Looking for a Canadian-made way to cash in on COVID-inspired growth in e-commerce? You could buy Shopify, of course, but consider this stat: the vast majority of e-commerce packages making their way to Canadian doorsteps go through one overnight transport company, and that would be Cargojet (Cargojet Stock Quote, Chart, News TSX:CJT).
Avenue Investment’s Bryden Teich takes the less flashy name.
“Cargojet is a name that we really like. We’ve owned it now for quite a while and it’s actually still our biggest position,” says Teich, speaking on BNN Bloomberg on Tuesday.
“[To the question], is Shopify a proxy for the Canadian version of Amazon, we like Cargojet. That’s our exposure to the trend for e-commerce growth.”
“Cargojet has had phenomenal numbers over the last couple of quarters and really the growth in online retail has exploded exponentially through this last period of time as more people are forced to become comfortable with buying things online,” Teich said.
“And Cargojet, they do over 90-95 per cent of all air traffic cargo traffic in Canada. So, from city to city overnight if you’re buying a package on Amazon there's a 95 per cent chance of it being delivered via a Cargojet plane the night before.”
“It's a great structural winner in this kind of environment,” Teich said.
Cargojet was doing just fine before the pandemic, with its share price up 46 per cent in 2019 on a new deal delivered last summer that would see Amazon owning a chunk of the company dependent on Amazon hitting certain milestones in its business with Cargojet.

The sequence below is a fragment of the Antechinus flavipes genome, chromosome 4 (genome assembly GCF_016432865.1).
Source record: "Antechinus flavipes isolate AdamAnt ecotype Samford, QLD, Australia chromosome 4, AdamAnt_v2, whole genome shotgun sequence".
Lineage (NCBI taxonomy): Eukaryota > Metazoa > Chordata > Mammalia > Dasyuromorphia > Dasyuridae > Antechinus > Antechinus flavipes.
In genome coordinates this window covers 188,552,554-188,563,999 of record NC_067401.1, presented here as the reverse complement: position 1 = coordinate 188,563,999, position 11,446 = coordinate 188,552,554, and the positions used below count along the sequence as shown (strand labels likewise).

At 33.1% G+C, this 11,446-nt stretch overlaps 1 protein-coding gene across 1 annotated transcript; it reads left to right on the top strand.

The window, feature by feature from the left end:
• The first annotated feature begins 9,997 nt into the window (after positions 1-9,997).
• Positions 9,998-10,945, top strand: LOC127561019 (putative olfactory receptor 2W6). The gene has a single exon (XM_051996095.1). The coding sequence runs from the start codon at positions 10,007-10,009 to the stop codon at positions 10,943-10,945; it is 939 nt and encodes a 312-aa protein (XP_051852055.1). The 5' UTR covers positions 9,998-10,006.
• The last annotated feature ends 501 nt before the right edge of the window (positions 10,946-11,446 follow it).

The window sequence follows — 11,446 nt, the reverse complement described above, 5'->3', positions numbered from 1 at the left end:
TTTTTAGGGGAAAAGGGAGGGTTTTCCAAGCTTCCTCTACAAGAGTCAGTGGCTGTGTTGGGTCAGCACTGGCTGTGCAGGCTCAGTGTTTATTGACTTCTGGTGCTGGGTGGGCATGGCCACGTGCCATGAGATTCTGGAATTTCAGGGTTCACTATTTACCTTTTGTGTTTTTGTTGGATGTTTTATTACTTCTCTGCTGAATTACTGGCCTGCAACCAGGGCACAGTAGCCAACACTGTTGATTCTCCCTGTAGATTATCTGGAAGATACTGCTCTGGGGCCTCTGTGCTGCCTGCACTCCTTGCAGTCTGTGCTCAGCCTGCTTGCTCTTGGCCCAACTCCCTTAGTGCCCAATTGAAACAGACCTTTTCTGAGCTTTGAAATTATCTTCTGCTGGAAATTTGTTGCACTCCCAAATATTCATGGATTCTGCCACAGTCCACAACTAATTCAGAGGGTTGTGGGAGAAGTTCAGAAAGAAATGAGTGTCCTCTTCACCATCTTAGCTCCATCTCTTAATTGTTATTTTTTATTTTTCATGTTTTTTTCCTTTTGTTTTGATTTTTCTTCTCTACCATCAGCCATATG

The move solidified a relationship with Amazon and took away worries that the online retail giant might sign with another transport company for its Canadian business and consequently gave a lift to CJT’s share price.
But all that changed in 2020, of course, with Cargojet plummeting hard in February and March and seemingly getting initially lumped in with the devastation rained on the airline industry by COVID-19. At its worst, CJT lost almost half of its value before starting the long climb into the black for 2020.
Since then, it’s been all glory for the stock, which currently sits up 65 per cent for the year.
Cargojet’s quarterly numbers tell the tale, as well, where the work from home economy has boosted the company’s growth into high gear. For its most recent quarter, its Q2 delivered in early August, CJT saw its revenues climb by 65 per cent year-over-year to $196.1 million, a record high for the company, while adjusted EBITDA ballooned by 143 per cent to $91 million.
“Cargojet continues to show resilience and operating leverage as it handles a significant surge in volumes. At the same time, we are continuing to use increased cash flows to pay down debt and we continue to make investments to ensure that we can participate in the growth opportunities being presenting to us,” said president and CEO Ajay Virmani in a press release.
Teich said Cargojet’s growth likely isn’t a blip on the radar, either, as its future success will come from the still-growing online retail environment.
“We would be buyers of it at this level for longer-term investors and we still really like it in this in this kind of environment,” Teich argued. “There’s a potential that the benefit of Cargojet becomes more structural in nature and at that point I think people will be willing to pay a higher multiple to own the stock because it’s such a huge benefactor to the growth in e-commerce.”
“So, we still really like the name and we would be buyers of this recent pullback,” Teich said.